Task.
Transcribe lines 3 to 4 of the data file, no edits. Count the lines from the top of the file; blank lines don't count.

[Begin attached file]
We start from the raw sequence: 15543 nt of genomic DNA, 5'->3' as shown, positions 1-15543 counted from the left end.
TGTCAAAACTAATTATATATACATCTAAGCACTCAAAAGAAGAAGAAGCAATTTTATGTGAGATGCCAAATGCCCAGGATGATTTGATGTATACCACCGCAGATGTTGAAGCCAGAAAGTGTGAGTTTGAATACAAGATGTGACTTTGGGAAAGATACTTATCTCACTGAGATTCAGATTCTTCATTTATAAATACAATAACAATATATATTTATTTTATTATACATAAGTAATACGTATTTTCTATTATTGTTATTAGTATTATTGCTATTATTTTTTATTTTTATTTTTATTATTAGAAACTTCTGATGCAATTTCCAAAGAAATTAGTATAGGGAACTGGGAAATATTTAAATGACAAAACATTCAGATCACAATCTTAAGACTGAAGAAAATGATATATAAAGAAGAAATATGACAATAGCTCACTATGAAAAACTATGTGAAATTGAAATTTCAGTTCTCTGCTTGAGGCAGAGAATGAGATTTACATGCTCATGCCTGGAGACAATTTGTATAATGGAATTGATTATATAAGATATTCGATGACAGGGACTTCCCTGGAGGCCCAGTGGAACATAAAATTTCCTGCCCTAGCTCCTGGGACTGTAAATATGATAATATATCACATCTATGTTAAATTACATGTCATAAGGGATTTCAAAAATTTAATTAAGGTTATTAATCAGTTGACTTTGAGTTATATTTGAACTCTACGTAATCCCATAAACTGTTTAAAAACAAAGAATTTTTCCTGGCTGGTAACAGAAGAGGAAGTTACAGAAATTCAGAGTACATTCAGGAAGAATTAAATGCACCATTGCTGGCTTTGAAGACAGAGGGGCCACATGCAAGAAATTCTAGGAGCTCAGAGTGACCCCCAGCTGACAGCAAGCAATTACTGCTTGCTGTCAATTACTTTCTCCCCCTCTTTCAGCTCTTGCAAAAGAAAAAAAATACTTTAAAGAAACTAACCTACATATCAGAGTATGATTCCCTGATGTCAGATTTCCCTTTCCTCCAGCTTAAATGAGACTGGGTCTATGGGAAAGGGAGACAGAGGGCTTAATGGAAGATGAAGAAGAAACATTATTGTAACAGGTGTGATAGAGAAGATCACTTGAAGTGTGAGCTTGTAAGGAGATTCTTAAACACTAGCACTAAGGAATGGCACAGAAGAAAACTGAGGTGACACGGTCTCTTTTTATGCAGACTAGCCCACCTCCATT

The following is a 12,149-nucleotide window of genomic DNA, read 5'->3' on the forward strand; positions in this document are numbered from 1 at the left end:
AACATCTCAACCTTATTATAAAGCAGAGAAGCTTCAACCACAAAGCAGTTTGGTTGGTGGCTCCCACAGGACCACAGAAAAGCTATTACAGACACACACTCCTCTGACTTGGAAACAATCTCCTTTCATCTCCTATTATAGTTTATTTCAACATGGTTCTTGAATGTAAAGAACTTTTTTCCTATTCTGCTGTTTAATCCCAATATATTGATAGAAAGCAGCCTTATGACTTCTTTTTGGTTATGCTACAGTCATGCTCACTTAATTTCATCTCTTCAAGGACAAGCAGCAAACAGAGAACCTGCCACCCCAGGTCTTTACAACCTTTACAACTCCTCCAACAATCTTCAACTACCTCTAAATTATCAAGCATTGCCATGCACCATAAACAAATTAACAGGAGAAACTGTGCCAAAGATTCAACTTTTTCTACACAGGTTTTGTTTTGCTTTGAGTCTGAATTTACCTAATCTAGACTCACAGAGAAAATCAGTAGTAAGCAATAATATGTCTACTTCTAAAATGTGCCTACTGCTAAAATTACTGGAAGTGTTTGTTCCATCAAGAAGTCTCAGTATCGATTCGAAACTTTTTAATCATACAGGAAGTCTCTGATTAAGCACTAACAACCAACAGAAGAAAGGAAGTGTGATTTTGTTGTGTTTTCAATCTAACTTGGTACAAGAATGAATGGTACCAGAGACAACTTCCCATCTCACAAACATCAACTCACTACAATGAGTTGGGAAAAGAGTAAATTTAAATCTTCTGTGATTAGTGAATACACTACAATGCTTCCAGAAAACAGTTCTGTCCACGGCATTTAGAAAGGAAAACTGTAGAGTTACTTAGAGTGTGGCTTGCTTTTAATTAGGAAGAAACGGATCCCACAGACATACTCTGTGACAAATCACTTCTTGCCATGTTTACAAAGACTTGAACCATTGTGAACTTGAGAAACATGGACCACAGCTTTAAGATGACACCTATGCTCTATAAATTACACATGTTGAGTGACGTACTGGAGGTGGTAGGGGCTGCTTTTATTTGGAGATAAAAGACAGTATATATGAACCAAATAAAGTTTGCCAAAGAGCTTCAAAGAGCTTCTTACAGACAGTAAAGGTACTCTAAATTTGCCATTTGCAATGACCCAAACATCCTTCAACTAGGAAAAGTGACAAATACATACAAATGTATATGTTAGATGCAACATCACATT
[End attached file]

The following is a 12,149-nucleotide window of genomic DNA, read 5'->3' on the forward strand; positions in this document are numbered from 1 at the left end:
AACATCTCAACCTTATTATAAAGCAGAGAAGCTTCAACCACAAAGCAGTTTGGTTGGTGGCTCCCACAGGACCACAGAAAAGCTATTACAGACACACACTCCTCTGACTTGGAAACAATCTCCTTTCATCTCCTATTATAGTTTATTTCAACATGGTTCTTGAATGTAAAGAACTTTTTTCCTATTCTGCTGTTTAATCCCAATATATTGATAGAAAGCAGCCTTATGACTTCTTTTTGGTTATGCTACAGTCATGCTCACTTAATTTCATCTCTTCAAGGACAAGCAGCAAACAGAGAACCTGCCACCCCAGGTCTTTACAACCTTTACAACTCCTCCAACAATCTTCAACTACCTCTAAATTATCAAGCATTGCCATGCACCATAAACAAATTAACAGGAGAAACTGTGCCAAAGATTCAACTTTTTCTACACAGGTTTTGTTTTGCTTTGAGTCTGAATTTACCTAATCTAGACTCACAGAGAAAATCAGTAGTAAGCAATAATATGTCTACTTCTAAAATGTGCCTACTGCTAAAATTACTGGAAGTGTTTGTTCCATCAAGAAGTCTCAGTATCGATTCGAAACTTTTTAATCATACAGGAAGTCTCTGATTAAGCACTAACAACCAACAGAAGAAAGGAAGTGTGATTTTGTTGTGTTTTCAATCTAACTTGGTACAAGAATGAATGGTACCAGAGACAACTTCCCATCTCACAAACATCAACTCACTACAATGAGTTGGGAAAAGAGTAAATTTAAATCTTCTGTGATTAGTGAATACACTACAATGCTTCCAGAAAACAGTTCTGTCCACGGCATTTAGAAAGGAAAACTGTAGAGTTACTTAGAGTGTGGCTTGCTTTTAATTAGGAAGAAACGGATCCCACAGACATACTCTGTGACAAATCACTTCTTGCCATGTTTACAAAGACTTGAACCATTGTGAACTTGAGAAACATGGACCACAGCTTTAAGATGACACCTATGCTCTATAAATTACACATGTTGAGTGACGTACTGGAGGTGGTAGGGGCTGCTTTTATTTGGAGATAAAAGACAGTATATATGAACCAAATAAAGTTTGCCAAAGAGCTTCAAAGAGCTTCTTACAGACAGTAAAGGTACTCTAAATTTGCCATTTGCAATGACCCAAACATCCTTCAACTAGGAAAAGTGACAAATACATACAAATGTATATGTTAGATGCAACATCACATT